Meet Gaia Repossi: Creative Director of Jewelry Label Repossi
The designer is the only heir of the master jeweler Alberto Repossi.
As the only heir of master jeweler Alberto Repossi, Italian-born Gaia Repossi is known as the current creative director of the jewelry label Repossi. While the designer was studying painting at the École Nationale Supérieure des Beaux-Arts in Paris, it occurred to her one day that she wants to build her own jewelry range. She was only 19 years old when she submitted her first idea for Repossi, and rebelliously insisted on styling a diamond necklace with a T-shirt. As Repossi’s father once said to a newspaper: “Times have changed. Mothers are now copying daughters in fashion, not daughters their mothers.” In 2007, the 21-year-old Gaia was appointed to be in charge of all Repossi collections. While managing the company to become one of the most coveted jewelry brands, the designer has also successfully obtained her master’s in archaeology and anthropology.
On her bestselling Berbere rings and ear cuffs: “I grew up in an era when wearing nothing was modern and bold. I was always interested in the African continent and in tribes, especially in Berber tribes. Through my archaeology and also anthropology studies, I learned a lot about the meaning behind tribal symbols. So while thinking of jewelry, I turn to tribes and their narratives. Every ornament is speaking. Berber women have these beautiful, minimal tattoos on their fingers, just black lines. When designing my first series I had these tattoos in my mind. And that’s how it was born. My work is mostly an echo of my mind.”
On who she designs her jewelry for: “I ask myself this question every day—who is that woman? We have a lot of clients that are very wealthy, but are attracted to things that are different or new in the world. And we have the modern, hard-working woman who wants to treat herself. When you’re responsible for a brand, you think of the markets, even if you don’t want to have this commercial point of view. But if you travel in a country and you see the different sizes of the hands it unconsciously comes.”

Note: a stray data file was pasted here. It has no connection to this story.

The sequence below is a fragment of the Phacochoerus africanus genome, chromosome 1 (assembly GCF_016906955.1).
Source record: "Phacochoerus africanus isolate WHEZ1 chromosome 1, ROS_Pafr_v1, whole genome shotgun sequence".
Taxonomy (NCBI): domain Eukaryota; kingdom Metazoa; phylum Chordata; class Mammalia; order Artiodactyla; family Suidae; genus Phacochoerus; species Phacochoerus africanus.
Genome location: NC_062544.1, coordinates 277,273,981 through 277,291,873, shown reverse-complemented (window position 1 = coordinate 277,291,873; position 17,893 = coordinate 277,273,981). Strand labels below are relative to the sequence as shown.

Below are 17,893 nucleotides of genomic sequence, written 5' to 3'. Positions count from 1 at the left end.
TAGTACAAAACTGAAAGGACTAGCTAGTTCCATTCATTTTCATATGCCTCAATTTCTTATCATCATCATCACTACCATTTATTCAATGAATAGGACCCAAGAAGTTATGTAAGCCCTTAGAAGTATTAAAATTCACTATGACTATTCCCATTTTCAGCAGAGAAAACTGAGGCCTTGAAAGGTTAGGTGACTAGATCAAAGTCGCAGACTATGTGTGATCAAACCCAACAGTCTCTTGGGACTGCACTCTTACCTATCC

On how she comes up with new designs: “It always starts with a pattern—a shape, a sculpture, a drawing, a grid. It can be the way some kid in Ethiopia wears an earring, or a line of a Frank Lloyd Wright house. My references come from contemporary art, and the effects of metal within modern sculpture and architecture. I take inspiration from the works of Alexander Calder, Cy Twombly, Franz West, Richard Serra, and Le Corbusier, as well as from the brutalist, minimalist, and Bauhaus movements.”
On her latest unisex collection “Staple”: “The idea was born a year ago. The editors of Fantastic Man came to my office and said, “Can you please do an earring for men!” At first, I was like, “No, sorry, it’s too difficult, I don’t do earrings for men.” But then I talked to Jeremy about it and asked him to help me to think of it. Jeremy has this big scar on the ear, so we decided to work on stitches and straight lines.”
- Jeremy Everett